by Sherri Turner
I spat out my mouthful, the remainder of the segment glistening red-flecked between my fingers. Ruby juice splashed on the stone floor.
“It’s got blood in it,” I said.
“It’s not real blood,” my mother said. “It’s red fruit. You’re lucky to have it. Most girls would be delighted to eat such a special thing.”
I thought about what had made the orange bleed. Was it hurt when it was picked, when it was cut? It wasn’t special, it was tainted and I didn’t want it.
My mother had little patience. There wasn’t money to waste on fruit for spoiled, ungrateful girls. She stood over me and watched me gag as she forced me to eat it. I didn’t want any oranges after that, in case they would bleed.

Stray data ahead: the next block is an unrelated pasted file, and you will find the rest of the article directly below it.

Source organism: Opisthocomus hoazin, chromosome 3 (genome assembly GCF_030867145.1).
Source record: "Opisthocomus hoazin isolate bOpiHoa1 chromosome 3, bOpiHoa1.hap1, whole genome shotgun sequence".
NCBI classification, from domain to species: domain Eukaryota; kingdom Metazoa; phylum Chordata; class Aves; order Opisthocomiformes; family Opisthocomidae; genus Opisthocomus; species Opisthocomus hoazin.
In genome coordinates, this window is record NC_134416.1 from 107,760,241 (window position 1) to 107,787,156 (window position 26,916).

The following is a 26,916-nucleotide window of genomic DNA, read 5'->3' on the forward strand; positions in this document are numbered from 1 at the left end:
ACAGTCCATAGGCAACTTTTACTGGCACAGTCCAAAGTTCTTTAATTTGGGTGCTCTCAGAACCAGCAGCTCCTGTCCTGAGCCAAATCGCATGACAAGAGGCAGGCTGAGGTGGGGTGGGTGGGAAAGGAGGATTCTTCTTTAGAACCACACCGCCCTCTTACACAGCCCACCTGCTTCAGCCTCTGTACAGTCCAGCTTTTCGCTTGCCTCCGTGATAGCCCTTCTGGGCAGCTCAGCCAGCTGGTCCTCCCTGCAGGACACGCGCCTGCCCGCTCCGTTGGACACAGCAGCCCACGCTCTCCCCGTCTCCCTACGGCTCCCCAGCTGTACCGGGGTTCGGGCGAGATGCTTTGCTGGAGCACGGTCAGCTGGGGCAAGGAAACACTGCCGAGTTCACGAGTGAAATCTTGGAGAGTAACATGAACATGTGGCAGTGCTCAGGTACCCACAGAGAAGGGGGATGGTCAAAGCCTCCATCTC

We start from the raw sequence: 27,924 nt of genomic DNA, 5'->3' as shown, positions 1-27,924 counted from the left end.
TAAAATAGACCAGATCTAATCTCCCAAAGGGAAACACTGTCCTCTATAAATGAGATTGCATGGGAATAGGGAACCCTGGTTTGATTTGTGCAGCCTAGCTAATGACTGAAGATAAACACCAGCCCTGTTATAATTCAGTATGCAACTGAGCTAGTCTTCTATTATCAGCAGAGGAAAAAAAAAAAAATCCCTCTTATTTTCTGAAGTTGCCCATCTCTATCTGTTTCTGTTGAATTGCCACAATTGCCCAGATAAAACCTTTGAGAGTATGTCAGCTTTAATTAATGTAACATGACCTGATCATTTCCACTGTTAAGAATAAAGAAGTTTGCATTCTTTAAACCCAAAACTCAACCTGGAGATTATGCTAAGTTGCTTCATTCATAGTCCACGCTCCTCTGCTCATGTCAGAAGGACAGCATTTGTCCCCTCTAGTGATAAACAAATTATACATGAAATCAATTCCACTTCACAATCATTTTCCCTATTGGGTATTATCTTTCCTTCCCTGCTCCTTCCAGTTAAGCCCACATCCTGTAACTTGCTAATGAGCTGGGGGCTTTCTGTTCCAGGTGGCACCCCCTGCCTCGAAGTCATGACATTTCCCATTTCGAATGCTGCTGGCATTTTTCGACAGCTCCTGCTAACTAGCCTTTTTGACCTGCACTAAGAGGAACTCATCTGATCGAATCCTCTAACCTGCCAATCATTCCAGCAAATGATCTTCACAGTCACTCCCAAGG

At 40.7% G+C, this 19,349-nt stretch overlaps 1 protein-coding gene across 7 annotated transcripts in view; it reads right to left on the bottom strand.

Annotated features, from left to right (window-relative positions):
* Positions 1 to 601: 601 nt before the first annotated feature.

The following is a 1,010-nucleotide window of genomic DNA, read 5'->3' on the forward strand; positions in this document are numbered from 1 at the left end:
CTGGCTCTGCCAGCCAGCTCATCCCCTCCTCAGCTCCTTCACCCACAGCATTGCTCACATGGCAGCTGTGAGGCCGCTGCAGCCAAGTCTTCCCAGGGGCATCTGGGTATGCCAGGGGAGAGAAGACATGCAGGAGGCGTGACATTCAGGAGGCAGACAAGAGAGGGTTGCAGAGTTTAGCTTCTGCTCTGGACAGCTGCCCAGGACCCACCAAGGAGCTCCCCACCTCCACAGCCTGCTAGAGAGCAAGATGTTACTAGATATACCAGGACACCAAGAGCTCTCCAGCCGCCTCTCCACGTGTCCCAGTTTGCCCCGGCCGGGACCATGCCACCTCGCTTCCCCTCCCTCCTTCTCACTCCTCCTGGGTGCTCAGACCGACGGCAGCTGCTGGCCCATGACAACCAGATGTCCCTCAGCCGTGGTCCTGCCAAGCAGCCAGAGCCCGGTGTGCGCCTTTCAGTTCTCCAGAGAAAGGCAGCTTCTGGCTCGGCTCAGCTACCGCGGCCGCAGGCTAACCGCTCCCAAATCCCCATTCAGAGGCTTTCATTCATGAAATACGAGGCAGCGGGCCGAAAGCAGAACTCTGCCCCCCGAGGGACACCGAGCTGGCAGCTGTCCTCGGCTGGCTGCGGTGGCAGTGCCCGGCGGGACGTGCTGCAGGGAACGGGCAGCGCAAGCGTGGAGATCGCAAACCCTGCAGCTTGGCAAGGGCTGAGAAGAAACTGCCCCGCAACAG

When my time came my mother told me again that it wasn’t real blood and that I was special now. Special enough to be given to a rich man who doesn’t mind tainted fruit and who gives me bowls of oranges and locks the doors behind him.
I am still ungrateful. I don’t want the big house and the fine clothes. I don’t want the oranges. I want to go back to when fruit was just fruit and the only blood that came from me was from a cut finger or a grazed knee.
But I am a lady now.
I have been plucked from the tree and I bleed and there is no going back.
Sherri Turner lives in Surrey with her husband. She has won prizes for both poetry and short fiction in competitions including the Bridport Prize, the Bristol Prize, the Wells Literary Festival and the Stratford Literary Festival. Her stories have also appeared in a number of anthologies. She tweets at @STurner4077.